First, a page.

Updated animal services program debuts
July 6, 2010
By Warren Kagarise
The way King County, Issaquah and 26 other cities handle animal control, sheltering and pet licensing services changed last week.
The updated plan took effect July 1, as 27 cities and the county signed a cost-sharing agreement to provide animal services.
Officials hope the changes help the county move beyond a troubled, unprofitable era in animal services. Problems with King County Animal Care and Control leadership, organization and operations led to public outcry and legal challenges, prompting the King County Council to direct County Executive Dow Constantine to make changes late last year.
The two-and-a-half-year agreement divides King County into four animal control districts, each staffed by at least one animal control officer. Even the name — King County Animal Care and Control — changed to Regional Animal Services of King County.
The agency handles responses to complaints about vicious animals, animal-cruelty investigations and pickups of stray animals.
The updated agreement calls for similar services, but puts more emphasis on pet licensing to help fund the agency. The county estimates pet licenses can raise most of the $2.5 million needed to pay for the bulk of the program.
Issaquah City Council members agreed last month to join the regional plan.
The city generated almost $65,000 in pet-licensing fees last year — dollars used to pay for animal services in Issaquah. Mayor Ava Frisinger and city Parks & Recreation Director Anne McGill said the city could opt to change the contract in order to increase enforcement patrols, although the county has yet to provide a cost estimate to the city.
The city could join the enhanced agreement alongside Sammamish and Snoqualmie in order to share increased services and bring down the cost.
In Issaquah, the added patrols could be used to enforce leash rules at Timberlake Park, the South Cove preserve where the city banned dogs last summer after numerous complaints about unruly animals.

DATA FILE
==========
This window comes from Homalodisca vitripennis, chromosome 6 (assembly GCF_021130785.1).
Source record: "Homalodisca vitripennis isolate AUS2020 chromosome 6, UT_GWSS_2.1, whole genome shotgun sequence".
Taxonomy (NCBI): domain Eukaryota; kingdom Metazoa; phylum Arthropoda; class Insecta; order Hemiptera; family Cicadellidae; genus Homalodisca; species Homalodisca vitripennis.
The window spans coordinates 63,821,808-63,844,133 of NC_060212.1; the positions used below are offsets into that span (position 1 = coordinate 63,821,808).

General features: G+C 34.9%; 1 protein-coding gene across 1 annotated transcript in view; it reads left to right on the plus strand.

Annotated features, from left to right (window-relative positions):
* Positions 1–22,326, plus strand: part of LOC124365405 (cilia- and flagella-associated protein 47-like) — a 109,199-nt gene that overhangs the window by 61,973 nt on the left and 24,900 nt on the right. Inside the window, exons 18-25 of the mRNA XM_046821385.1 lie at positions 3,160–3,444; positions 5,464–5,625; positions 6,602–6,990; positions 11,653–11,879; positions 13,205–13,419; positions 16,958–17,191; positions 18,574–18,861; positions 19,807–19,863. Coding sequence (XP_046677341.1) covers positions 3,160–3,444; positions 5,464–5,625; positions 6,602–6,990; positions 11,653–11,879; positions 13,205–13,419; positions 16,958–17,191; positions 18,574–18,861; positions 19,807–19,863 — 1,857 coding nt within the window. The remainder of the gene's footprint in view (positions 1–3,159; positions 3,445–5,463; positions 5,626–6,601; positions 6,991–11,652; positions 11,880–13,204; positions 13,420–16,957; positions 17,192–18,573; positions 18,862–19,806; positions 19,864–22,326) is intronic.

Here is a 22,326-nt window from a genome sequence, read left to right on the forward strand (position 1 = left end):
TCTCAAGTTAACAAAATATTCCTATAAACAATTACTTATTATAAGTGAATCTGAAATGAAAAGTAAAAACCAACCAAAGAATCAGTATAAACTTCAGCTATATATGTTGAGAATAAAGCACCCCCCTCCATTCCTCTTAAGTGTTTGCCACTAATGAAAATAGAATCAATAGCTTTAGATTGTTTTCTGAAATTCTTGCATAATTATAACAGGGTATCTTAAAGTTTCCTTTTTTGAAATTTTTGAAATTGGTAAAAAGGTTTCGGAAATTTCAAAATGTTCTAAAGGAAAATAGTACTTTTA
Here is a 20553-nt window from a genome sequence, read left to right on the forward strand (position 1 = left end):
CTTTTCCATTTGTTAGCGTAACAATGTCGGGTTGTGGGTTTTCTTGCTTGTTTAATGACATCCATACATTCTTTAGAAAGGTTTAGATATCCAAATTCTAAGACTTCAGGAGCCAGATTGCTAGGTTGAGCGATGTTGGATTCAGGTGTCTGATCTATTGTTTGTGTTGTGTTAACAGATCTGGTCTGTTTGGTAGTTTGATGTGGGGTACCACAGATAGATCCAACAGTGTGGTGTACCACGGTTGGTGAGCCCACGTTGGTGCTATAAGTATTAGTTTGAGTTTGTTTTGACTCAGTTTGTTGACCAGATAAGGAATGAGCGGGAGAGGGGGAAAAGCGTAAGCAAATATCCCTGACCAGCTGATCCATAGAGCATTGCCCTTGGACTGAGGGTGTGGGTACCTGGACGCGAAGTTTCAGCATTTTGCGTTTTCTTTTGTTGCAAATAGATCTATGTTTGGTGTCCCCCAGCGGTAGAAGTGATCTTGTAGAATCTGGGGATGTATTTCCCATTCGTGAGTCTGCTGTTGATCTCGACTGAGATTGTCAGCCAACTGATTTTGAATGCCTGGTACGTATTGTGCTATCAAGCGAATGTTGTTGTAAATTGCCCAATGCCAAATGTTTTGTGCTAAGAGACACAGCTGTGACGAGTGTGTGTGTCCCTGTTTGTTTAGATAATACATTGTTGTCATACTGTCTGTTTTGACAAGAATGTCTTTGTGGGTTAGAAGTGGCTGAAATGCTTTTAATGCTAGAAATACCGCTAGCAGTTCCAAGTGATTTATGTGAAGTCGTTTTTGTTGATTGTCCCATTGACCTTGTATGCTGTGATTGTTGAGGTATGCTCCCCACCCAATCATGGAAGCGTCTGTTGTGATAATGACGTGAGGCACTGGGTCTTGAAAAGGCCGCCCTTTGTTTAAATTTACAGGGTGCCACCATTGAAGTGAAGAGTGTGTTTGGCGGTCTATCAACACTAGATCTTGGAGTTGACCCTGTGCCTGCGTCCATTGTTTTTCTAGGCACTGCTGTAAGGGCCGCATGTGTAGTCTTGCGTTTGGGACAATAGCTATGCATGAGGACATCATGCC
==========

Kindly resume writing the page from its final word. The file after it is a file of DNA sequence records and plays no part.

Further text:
McGill said the initial phase of any increased enforcement effort would include education for pet owners about city rules.
The changes enacted last week represented the latest step in a monthslong effort to remake the county animal services agency.
Officials closed a county animal shelter in Bellevue last month. The larger shelter in Kent will remain open. The county estimates the Kent shelter will serve about 8,000 homeless and lost animals this year.
The county has also offered a grace period to owners of unlicensed pets in order to boost the number of residents purchasing licenses.
Constantine said the changes should make for a better, less expensive animal services agency. The mayors of Mercer Island, Redmond, Shoreline and Lake Forest Park joined the executive for a ceremonial contract signing July 1.
“Regional cooperation has been the key to redesigning King County’s animal care and control system,” Constantine said in a news release. “Each of the 27 partners in this effort has contributed to shaping the final product, and we look forward to working toward better care at lower cost over the two and a half years of the city contracts.”
County offers licensing grace period
Owners of unlicensed pets can license their animals without facing a fine until Oct. 1, as part of the updated animal control plan enacted last week.
King County, Issaquah and 26 other cities signed on to the two-and-a-half-year agreement last month. The pact includes a 90-day amnesty period for owners of unlicensed pets to purchase a license without facing a fine.
A no-tolerance policy for unlicensed pets goes into effect Oct. 2. Outlaw owners face $125 fines for unlicensed spayed or neutered pets, and up to $250 for unaltered animals.
Purchase licenses at more than 100 locations across the county, including Issaquah City Hall, 130 E. Sunset Way, veterinary hospitals and QFC grocery stores. Find the complete list here.
License fees for spayed and neutered pets remain unchanged at $30. Owners of unaltered pets face a $60 fee, down from $90. Every dog and cat older than eight weeks in unincorporated King County, Issaquah and other contracting cities must be licensed.
Seniors and people with disabilities can receive discounts. So can owners of pets up to six months old.
The county offers benefits to owners of licensed pets. If county officers find a lost pet, the agency attempts to skip the shelter and deliver the pet home. The shelter also holds licensed pets longer as strays.